Arlene Oetomo

PhD student, Public Health and Health Systems
Arlene Oetomo.


PhD Public Health and Health Systems 

Graduate supervisor  

Plinio Morita

My thesis

Two decades ago, during the sweltering Northeast Blackout of 2003, we hastily consumed melting ice cream from our powerless freezer. This early experience and rising concern over climate change steered my research focus towards increasingly frequent and deadly heat waves, like Canada's 2021 Heat Dome.

My work, at the intersection of health, climate change, and technology, focuses on a critical question: 'How hot does it get inside homes without air conditioning?' Leveraging Internet of Things (IoT) technology, I utilize smart thermostats and explore gathering hyper-local data, offering insights into indoor heat levels during extreme heat events. These findings are crucial for enhancing early-warning systems and community-based heat health programs, especially in underserved populations (like individuals living in community housing) most vulnerable to these events.

The escalating challenge of heat waves demands a multidisciplinary approach, integrating urban planning, engineering, and public health expertise. As part of this collective effort, we tested an off-the-shelf solution enabling near real-time temperature alerts to mitigate the impact of extreme heat on equity deserving populations, ensuring their safety and resilience. By sharing the experiences of those affected by heat waves, I hope this work informs indoor temperature legislation by exposing the temperatures experienced in un-air-conditioned homes and ensuring that holistic (nature-based) solutions are implemented.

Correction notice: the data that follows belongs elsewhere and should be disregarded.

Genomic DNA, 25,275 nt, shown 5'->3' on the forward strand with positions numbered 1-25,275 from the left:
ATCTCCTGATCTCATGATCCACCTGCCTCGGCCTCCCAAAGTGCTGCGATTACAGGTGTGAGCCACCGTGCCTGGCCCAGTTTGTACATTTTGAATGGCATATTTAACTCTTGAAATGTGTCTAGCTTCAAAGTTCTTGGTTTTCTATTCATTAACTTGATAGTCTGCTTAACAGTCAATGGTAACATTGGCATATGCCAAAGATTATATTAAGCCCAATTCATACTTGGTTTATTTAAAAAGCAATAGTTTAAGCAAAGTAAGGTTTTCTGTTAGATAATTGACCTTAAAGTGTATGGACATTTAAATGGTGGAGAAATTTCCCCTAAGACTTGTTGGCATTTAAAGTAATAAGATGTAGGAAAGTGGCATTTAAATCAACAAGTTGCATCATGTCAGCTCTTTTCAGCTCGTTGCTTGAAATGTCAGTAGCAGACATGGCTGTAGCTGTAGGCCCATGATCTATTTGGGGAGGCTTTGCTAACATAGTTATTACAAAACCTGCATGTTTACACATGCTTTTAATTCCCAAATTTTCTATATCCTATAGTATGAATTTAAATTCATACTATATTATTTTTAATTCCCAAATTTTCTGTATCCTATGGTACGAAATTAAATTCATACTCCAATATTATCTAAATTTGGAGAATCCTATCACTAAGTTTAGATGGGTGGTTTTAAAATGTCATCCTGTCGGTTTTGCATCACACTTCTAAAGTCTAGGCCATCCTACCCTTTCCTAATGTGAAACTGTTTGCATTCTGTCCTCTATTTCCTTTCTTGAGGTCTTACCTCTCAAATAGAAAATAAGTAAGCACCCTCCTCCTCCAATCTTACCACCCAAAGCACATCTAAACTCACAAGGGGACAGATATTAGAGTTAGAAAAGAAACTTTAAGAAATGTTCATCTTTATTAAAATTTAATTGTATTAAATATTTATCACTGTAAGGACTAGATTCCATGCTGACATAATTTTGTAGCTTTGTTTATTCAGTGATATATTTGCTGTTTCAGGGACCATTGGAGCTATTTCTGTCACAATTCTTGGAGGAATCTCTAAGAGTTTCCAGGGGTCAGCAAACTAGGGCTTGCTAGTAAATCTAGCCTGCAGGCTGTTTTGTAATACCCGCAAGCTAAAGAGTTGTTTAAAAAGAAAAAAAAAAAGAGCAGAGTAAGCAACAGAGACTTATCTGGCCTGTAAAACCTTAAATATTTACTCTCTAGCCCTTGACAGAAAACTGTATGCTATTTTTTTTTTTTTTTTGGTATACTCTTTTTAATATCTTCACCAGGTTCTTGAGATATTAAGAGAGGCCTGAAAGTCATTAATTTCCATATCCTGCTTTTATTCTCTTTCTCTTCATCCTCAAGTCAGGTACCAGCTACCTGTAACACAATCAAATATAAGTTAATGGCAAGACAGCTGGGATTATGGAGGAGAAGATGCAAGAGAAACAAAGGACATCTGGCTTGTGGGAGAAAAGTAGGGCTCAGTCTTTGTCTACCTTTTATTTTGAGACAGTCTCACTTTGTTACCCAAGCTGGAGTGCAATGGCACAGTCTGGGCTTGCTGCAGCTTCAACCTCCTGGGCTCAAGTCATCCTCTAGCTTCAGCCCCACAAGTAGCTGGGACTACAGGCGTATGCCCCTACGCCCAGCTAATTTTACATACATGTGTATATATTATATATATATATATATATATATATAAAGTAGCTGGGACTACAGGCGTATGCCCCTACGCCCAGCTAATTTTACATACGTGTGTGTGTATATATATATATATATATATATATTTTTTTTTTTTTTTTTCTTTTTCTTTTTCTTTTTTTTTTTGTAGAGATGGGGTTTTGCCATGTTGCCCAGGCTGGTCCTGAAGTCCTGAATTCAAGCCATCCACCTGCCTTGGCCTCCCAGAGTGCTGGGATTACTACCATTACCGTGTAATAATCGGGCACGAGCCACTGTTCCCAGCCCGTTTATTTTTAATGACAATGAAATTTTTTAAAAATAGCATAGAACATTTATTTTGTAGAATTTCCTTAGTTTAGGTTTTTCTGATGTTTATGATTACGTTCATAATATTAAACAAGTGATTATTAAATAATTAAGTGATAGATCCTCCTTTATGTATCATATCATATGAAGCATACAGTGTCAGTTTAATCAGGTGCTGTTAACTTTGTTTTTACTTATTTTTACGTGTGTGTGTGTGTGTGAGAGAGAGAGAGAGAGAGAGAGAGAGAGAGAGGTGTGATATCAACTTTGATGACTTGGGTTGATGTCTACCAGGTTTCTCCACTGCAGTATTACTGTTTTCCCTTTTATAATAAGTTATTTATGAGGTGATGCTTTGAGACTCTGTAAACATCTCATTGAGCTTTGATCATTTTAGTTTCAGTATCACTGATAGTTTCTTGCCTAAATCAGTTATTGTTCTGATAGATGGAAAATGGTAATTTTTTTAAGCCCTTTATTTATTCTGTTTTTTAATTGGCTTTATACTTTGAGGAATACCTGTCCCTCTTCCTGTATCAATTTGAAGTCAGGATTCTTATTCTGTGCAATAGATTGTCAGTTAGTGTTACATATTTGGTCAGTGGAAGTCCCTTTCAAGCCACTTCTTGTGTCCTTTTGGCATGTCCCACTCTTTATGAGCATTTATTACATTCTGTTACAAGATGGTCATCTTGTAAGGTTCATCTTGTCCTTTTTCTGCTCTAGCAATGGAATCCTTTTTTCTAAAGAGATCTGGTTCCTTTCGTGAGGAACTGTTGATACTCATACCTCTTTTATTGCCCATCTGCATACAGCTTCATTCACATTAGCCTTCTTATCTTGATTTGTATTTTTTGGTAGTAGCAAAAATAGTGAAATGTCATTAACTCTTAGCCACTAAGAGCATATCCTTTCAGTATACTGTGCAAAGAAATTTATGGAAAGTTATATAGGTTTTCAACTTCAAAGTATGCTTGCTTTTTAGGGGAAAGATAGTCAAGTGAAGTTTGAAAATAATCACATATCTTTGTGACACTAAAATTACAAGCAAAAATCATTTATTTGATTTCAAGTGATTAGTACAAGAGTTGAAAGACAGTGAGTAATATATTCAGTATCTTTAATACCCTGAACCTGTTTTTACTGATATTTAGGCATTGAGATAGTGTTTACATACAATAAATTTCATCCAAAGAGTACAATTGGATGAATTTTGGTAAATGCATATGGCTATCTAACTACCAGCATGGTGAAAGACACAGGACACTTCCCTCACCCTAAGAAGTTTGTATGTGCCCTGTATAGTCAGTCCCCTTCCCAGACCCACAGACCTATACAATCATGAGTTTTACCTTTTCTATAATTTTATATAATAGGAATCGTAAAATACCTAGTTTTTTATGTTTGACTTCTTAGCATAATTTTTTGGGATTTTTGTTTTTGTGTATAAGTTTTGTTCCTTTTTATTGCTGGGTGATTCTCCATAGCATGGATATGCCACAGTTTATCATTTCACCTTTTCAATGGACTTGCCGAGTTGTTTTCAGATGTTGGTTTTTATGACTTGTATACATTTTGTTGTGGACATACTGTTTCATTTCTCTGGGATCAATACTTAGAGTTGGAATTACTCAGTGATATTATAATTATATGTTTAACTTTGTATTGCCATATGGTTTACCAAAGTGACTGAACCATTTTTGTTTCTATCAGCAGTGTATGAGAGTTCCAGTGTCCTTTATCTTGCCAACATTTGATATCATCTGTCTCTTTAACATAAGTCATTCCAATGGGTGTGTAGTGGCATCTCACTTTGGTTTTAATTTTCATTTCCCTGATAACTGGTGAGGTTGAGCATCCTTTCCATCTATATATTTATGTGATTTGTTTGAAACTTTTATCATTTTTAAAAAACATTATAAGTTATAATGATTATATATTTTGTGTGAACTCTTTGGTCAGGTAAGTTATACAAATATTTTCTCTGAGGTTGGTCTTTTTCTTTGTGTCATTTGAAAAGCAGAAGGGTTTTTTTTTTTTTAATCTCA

My time in the School of Public Health Sciences (SPHS)

My experience at the School of Public Health Sciences has been incredibly enriching. Despite the challenges posed by the pandemic, I am so grateful for the wonderful, supportive friendships of my peers. These relationships were not just confined to the classroom but have extended beyond in the most uncertain times. 

The time at SPHS has also been marked by incredible opportunities for personal and professional growth. In 2022, I completed several trips to Vancouver and Ottawa to collect data for my thesis and meet incredibly kind and generous participants who invited us into their homes. I had the privilege of living abroad in Bordeaux, France for a semester, an experience that broadened my perspectives and understanding of academia. Additionally, speaking and learning at numerous conferences, both locally and internationally. These events were not just platforms for learning and sharing knowledge, but also invaluable for networking with passionate and like-minded individuals. They opened doors to potential collaborations and offered insights into the diverse paths available in the field of public health, especially valuable for someone at the early stages of their career.

In summary, my journey through the School of Public Health Sciences has been a blend of meaningful connections, academic enrichment, and professional development, all of which have left an indelible mark on my career trajectory and personal growth.

Learn more about Arlene’s research.

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